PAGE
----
On summer evenings, as the light of day turns golden, the waters of Lake Victoria drift lazily under the bridges of downtown Stratford, Ontario, caressing the drooping boughs of willow trees, and gently pulling canoes, kayaks,swans and ducks along with them.
It's a time of day when people also drift down to the park along the lake, for a stroll on its footpaths, which snake through the manicured grass bank, along stone walls and flower beds.
T-shaped lampposts, dressed up with hanging baskets of assorted pink, white, mauve and red flowers, mark the footpath's route, lending it a formal English airthat's suddenly punctuated by the clanking engine of an old red double-decker London bus, recycled into service for moving tourists around town. It, too, makes its final run along the river drive before turning in for the night.
At one end of the park, sitting on a rise above the river, is the grand Festival Theatre to which a stream of ticket holders - men in jackets and women in sleeveless dresses and shawls on their shoulders against the cool evening air - head for the last performance of the day.
There is something very orderly and civilized, and un-American, about it all.
Down at the other end of the waterfront park, just a block from the epicenter of town, near the imposing Word War I monument flanked by two silent, aging cannons, the day has just gotten fully under way. The dining room of Rundles,one of the best restaurants between New York and Chicago, is abuzz. The orchestration of food and place and service is proceeding in perfect balance and pitch.
Eating at Rundles, which is open only from the end of May to Canadian Thanksgiving (usually the second weekend in October), is an immersion in an as-close-to-perfect dining experience as can be found.
Rundles walks a culinary high wire onto which very few restaurants either dare to step, or have the skill to do so. It's a place where artistry is food, and is based on modern forms of French cooking, a neo-nouvelle cuisine-plus, complete with updated influences and flourishes that come from everywhere else: Morocco, Thailand, Mexico, China and other places.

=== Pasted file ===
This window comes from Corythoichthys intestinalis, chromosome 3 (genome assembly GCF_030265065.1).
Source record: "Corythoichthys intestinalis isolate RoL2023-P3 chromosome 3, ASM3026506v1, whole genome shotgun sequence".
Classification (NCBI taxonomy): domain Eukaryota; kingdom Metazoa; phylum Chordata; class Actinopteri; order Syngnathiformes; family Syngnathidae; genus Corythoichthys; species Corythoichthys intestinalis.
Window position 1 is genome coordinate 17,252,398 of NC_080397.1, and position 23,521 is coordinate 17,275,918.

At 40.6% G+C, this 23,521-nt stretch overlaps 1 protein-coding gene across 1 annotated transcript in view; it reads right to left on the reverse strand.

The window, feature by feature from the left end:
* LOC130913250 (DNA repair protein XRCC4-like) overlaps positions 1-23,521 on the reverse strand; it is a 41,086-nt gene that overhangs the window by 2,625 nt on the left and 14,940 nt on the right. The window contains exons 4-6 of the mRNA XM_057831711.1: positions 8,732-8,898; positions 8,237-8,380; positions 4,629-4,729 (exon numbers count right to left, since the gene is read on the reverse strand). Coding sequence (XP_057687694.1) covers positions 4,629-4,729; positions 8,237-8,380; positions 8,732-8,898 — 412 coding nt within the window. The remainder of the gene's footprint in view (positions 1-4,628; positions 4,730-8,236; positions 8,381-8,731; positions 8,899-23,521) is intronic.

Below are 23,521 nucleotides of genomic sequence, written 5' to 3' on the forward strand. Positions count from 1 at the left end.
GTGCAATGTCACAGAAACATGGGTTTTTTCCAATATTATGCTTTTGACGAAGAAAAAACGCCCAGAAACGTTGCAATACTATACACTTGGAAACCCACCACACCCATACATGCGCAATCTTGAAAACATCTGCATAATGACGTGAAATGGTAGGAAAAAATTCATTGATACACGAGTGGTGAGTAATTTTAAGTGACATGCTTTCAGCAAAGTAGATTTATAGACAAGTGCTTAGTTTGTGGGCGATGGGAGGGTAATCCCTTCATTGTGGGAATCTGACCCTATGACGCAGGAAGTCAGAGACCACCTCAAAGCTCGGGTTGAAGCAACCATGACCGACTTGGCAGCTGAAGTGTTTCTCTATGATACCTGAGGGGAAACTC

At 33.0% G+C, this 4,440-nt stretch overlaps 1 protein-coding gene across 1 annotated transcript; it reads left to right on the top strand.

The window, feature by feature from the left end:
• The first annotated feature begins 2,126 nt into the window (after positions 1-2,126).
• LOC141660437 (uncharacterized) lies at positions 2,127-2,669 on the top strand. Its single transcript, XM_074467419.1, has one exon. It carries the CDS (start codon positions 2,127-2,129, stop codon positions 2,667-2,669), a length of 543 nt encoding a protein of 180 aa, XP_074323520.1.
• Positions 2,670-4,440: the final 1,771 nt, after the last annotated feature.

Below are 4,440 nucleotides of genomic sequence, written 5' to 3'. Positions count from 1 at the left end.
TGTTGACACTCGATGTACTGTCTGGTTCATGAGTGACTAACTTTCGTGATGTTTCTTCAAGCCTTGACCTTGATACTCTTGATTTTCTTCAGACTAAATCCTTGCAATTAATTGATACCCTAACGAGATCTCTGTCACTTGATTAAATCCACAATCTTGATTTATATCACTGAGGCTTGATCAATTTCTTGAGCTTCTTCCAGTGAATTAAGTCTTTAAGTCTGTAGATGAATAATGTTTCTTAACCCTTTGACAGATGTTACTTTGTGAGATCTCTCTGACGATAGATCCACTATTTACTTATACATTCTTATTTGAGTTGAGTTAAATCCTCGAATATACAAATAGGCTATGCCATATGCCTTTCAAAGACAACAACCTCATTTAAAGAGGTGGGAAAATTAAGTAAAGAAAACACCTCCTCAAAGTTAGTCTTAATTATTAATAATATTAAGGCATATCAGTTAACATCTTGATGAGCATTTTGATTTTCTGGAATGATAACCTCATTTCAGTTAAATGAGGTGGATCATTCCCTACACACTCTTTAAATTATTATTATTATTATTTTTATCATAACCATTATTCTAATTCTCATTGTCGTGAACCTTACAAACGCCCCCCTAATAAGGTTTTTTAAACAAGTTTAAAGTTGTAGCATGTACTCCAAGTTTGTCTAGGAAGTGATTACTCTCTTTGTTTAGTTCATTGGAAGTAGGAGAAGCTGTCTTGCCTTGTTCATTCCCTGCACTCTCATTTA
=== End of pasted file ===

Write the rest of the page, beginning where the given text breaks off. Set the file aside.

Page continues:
And, it's no wonder. Chef Neil Baxter, who has been at Rundles since 1981, has apprenticed at several of the top 10 restaurants in France and North America: Jamin, Tour d'Argent, and Taillevent in Paris; and Hotel des Frères Troisgrosin Roanne. On this continent, he has done the same at JoJos and the Quilted Giraffe in New York; Chez Panisse in Berkeley, Calif., and yet others.
The influence of those great restaurants shows up in everything Baxter does. Textures and flavors that alternatively are palate-cleansing and refreshing, dense and then light, for example, play off each other. Such is a first course of smoked rainbow trout with green apples, guacamole, Peruvian pepper vinaigrette and tomatillo gazpacho. Or, there's a more traditional opening course of foie gras, in which the goose liver is cooked wrapped in a cloth (au torchon), seared and chilled and served with a deep-fried pork belly salad.
And another, a ceviche of ocean trout and fluke, shredded cucumber and lime dressing, is totally simple but so intense in combination of flavor and freshness, and calmed or offset by the coolness of the cucumber.
The menu at Rundles is very brief, a traditional table d'hôte list. And just as are the menus at restaurants of the great French chefs - Paul Bocuse's in Lyon, for example - it is utterly simple.
While part of the magic is in the ingredients - they must be the best - the rest is the preparation. For example, a vegetable terrine of baby carrot and shiitake mushroom with spiced and gingered yogurt seems ordinary enough, but in Baxter's hands, it's masterly.
On a recent visit, one of the hands-down favorites at our table was a poached skate with Israeli couscous and tomato confit in a pepper and coriander broth, as was a crisp confit of duck with garlic sausage and cassolette of vegetables.